STK11 project may allow doctors to alter lung cancer treatments to improve patients’ disease prognosis.

In Dr. Paula Deming’s Laboratory, Sierra Walters, Medical Laboratory Science ’20, maintains lung cancer cell lines and readies them for experiments. With gloved hands beneath a biosafety hood, she splits cell cultures into fresh flasks, adds enzymes and places the flasks in an incubator to activate the enzymes, which will allow the cells to detach from the surface of the flask. Next, she adds growth media and plates the cells. After they grow, she will treat them with a therapeutic drug known to inhibit a cell signaling pathway that is active in lung cancer.

Nearby, Gopika Nandagopal, a Ph.D. candidate in Cellular Molecular Biology, performs a Western Blot procedure to detect specific protein molecules activated by STK11 gene protein. She chats with laboratory technician Tyler Hogan, Microbiology ’17, while he takes notes on plans for an experiment he will do later. Formerly Professor Deming’s student, Hogan enjoys managing the lab and assisting students with experiments.

Meanwhile, Anel Peco, Biology ’21, works on an experiment to select bacteria that produce DNA with STK11 genes. He prepares cell samples in a solution with the bacteria and puts the samples into an agitator that keeps them warm and moving to encourage growth. Later, he will put the samples on growth plates with an antibiotic, which will produce a quantity of the STK11 gene for use in further experiments.

The STK11 project is a collaboration between Dr. Paula Deming, endowed professor of health sciences, and Dr. David Seward, assistant professor of Pathology and Laboratory Medicine in the Larner College of Medicine. The research focuses on a gene that suppresses tumors in lung cancer, the leading cause of worldwide cancer-related mortality. A team of undergraduate and graduate students in medical laboratory science, biology, pathology and cellular molecular biology collaborate with faculty on the project.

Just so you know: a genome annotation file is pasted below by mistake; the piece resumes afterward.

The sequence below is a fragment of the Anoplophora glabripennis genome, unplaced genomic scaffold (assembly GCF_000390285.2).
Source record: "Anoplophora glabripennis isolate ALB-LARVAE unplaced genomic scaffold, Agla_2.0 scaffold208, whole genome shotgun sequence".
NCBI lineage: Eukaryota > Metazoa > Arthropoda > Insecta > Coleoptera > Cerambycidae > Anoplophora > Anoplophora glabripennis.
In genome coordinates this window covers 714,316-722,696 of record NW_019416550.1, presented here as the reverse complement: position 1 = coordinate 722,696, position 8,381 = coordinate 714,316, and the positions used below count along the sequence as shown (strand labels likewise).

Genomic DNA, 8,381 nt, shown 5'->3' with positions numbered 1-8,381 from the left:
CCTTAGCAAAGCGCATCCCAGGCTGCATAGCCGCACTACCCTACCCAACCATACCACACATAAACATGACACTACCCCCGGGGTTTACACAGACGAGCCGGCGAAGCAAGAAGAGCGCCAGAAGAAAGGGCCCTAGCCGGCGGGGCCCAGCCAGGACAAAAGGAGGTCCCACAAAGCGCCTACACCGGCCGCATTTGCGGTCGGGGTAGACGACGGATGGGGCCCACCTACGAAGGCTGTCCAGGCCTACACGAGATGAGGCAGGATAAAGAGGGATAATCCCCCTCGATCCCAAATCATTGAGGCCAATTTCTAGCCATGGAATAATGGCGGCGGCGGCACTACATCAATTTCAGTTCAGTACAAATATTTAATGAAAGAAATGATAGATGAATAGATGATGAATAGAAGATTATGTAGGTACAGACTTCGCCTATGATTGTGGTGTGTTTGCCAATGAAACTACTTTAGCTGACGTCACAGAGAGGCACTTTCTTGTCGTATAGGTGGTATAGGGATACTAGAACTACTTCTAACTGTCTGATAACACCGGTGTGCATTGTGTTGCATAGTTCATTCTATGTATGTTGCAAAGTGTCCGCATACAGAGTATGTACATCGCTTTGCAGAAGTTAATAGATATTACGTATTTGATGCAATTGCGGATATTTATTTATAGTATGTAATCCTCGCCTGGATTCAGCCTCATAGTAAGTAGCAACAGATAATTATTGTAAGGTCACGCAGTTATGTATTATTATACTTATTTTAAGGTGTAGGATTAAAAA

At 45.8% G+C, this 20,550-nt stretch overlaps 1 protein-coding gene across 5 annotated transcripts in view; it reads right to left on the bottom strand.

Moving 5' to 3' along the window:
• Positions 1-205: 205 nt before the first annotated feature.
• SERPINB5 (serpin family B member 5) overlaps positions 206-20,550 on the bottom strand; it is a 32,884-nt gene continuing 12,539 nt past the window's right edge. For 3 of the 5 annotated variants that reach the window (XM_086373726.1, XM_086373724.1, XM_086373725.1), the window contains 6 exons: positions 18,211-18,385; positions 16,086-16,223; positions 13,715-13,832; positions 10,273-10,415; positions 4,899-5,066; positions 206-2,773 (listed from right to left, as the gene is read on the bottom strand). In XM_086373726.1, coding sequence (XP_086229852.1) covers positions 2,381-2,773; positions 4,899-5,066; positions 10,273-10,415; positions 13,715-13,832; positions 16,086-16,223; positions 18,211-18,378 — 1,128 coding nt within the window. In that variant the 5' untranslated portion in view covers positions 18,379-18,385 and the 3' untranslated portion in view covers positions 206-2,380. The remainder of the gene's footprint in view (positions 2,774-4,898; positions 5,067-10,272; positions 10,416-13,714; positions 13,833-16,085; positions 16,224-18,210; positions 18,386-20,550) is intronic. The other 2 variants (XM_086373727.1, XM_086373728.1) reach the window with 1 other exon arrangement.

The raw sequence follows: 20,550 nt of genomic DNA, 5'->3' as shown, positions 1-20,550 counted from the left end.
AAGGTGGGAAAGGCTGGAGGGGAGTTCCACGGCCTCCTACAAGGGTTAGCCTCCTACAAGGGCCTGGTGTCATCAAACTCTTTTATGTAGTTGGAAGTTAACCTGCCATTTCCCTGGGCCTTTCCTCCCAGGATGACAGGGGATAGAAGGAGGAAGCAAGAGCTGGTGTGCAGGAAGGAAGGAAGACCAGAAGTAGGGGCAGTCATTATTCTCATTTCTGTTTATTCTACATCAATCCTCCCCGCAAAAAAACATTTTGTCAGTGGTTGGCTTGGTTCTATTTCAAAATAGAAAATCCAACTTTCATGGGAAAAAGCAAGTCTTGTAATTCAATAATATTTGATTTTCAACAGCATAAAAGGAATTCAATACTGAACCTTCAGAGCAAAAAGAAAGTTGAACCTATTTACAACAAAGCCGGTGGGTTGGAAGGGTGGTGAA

The team is in the process of submitting one of the studies for submission to The Journal of Molecular Diagnostics. Walters and Hogan will receive author credit.

“I have really enjoyed working through this project with the other people in the lab. It is really fun to incorporate the things that I learn in my clinical Medical Laboratory Science classes in a hands-on way,” said Walters, who began working in the Deming lab as a first-year student, shadowing a fourth-year student. Now she’s training younger undergraduates in the Deming Lab and looks forward to her first scientific publication.

PUBLISHED

09-17-2019
Janet Lynn Essman Franz
Anel Peco, Biology ’21, prepares cell cultures in the Deming Laboratory. (Photo: Janet Franz)